Category: Business and Society

Check out this Seattle Weekly article, detailing the experience of Armen Yousoufian, who sought public disclosure of records in 1997 relating to “the proposed new Seahawks stadium, now called Qwest Field, which was built largely with public money.”

When faced with government foot-dragging in release of the records, “Instead of giving up, Yousoufian was energized by the rejections. ‘They picked on the wrong Armenian!’ he liked to say.”

John Stossel exposes government welfare for billionaires in the form of public money for sports stadiums in his book Give Me a Break, in a section titled, “Sports Tycoon Freeloaders.” Sports teams very often hold local governments hostage, threatening to move unless new multi-billion dollar stadiums are built. So the taxpayers end up footing the majority of the bill.

Stossel relates a conversation with Jerry Reinsdorf, owner of the Chicago White Sox, who says that the government “had to” fund his new stadium, but ends up admitting: “You mean, if somebody walks up to you and hands you money, you shouldn’t take it? The fact is–I was offered this stadium by elected officials.”

Stossel gets it right in his analysis of these situations:

Every scheme to create jobs through government spending means people who work and pay taxes have less money to spend on projects they would choose. But we in the media miss that. I can interview the people who got jobs or benefits from the government project, but I can’t find the people who didn’t get a job because money was diverted.

In light of the recent exodus from the AFL-CIO, Dr. Charles W. Baird examines the nature of labor unions through the lens of Catholic social teaching. “Catholic social teaching has supported labor unions as part of a general defense of freedom of association,” he writes. “This defense has not extended, however, to unions that are coercive or politically partisan.”

Read the full text here.

Dr. Charles W. Baird is professor of economics at California State University, East Bay and author of Liberating Labor: A Christian Economist’s Case for Voluntary Unionism.

A recent interview with Dr. Baird on the AFL-CIO split is available for download here (MP3).

Blog author: abradley
Wednesday, August 3, 2005
By

Crude oil prices have reach a record high $62 per barrel. Combined with Time Warner’s worse-than-expected recent earnings stocks dropped today as investors waited uneasily for the government’s latest petroleum inventory report. A barrel of light crude was quoted at $62.40, up 51 cents, on the New York Mercantile Exchange. Gasoline rose more than a cent to $1.7945 a gallon while heating oil gained a cent to $1.7350 a gallon. As American refineries operate at nearly 100% capacity, prices at the pump may continue to rise due to increased summer demand, pending tropical storms and hurricanes, and increased tensions this week because of Iran’s nuclear threat. Are we learning anything here about the complex, multi-facted dimension of the economy?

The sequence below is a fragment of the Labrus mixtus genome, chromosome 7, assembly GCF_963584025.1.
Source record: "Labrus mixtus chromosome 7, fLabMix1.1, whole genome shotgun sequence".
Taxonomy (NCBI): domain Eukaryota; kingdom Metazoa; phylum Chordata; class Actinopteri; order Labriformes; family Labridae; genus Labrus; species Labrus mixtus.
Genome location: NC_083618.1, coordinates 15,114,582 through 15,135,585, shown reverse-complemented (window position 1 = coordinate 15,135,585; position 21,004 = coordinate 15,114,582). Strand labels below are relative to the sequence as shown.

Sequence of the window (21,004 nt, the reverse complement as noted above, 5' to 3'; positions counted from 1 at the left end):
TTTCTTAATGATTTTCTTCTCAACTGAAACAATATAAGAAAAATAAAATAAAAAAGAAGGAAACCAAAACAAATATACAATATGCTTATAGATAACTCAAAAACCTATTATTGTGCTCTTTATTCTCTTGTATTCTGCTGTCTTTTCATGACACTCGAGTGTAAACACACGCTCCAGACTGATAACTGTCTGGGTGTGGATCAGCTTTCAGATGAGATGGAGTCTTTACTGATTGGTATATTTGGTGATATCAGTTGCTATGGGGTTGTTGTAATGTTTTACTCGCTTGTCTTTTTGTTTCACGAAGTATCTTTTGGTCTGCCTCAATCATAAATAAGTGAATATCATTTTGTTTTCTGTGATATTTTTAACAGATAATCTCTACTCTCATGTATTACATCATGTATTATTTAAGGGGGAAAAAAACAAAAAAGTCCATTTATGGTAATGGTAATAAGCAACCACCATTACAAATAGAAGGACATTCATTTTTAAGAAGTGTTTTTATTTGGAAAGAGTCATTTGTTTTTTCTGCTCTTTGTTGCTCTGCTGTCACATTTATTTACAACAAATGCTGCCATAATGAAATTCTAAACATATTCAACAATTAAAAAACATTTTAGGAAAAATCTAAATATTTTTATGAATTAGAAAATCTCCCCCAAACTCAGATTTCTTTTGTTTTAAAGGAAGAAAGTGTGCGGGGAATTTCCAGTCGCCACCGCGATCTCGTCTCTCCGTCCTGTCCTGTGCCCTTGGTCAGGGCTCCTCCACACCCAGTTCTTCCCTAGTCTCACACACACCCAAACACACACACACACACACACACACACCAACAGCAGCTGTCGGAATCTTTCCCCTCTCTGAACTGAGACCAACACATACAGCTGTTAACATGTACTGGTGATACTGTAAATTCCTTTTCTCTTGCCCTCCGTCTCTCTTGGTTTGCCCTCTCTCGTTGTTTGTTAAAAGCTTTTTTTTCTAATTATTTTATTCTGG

From SoYouWanna.com:

“Socially responsible investing is when you take your beliefs and values and apply them to how you invest your money. This is also known as having a ‘double bottom line,’ because not only are you looking for a profitable investment, but also one that meets certain moral criteria and that lets you sleep well at night. Your second bottom line could be moral, religious, or based on whatever Chicken Soup for the Soul principles help guide you through life.”

Acton’s Sam Gregg underscores this last point in a commentary on why Christians should look closer at the ethics behind “ethical” investing.

HT: the evangelical outpost

Blog author: jballor
Tuesday, August 2, 2005
By

On this date in 1876, Wild Bill Hickok was killed, shot dead from behind by Jack McCall while playing poker. He held a pair of aces & a pair of 8s, forever giving that combination the nickname “Dead Man’s Hand.”

Poker has come a long way since then, becoming a global multi-million dollar industry. There’s a good discussion over at World Magazine Blog, asking where parents should “draw the line,” given the rising popularity of poker among youth.

This story from CBS’s Morning Show last year profiled a mom who hosts poker nights for her son and his friends. Liz Perry says the kids are “having a great time. They’re …home. They’re not out on the street. They’re all great students great athletes and at night, this is a great way for them to hang out with each other and be with each other.”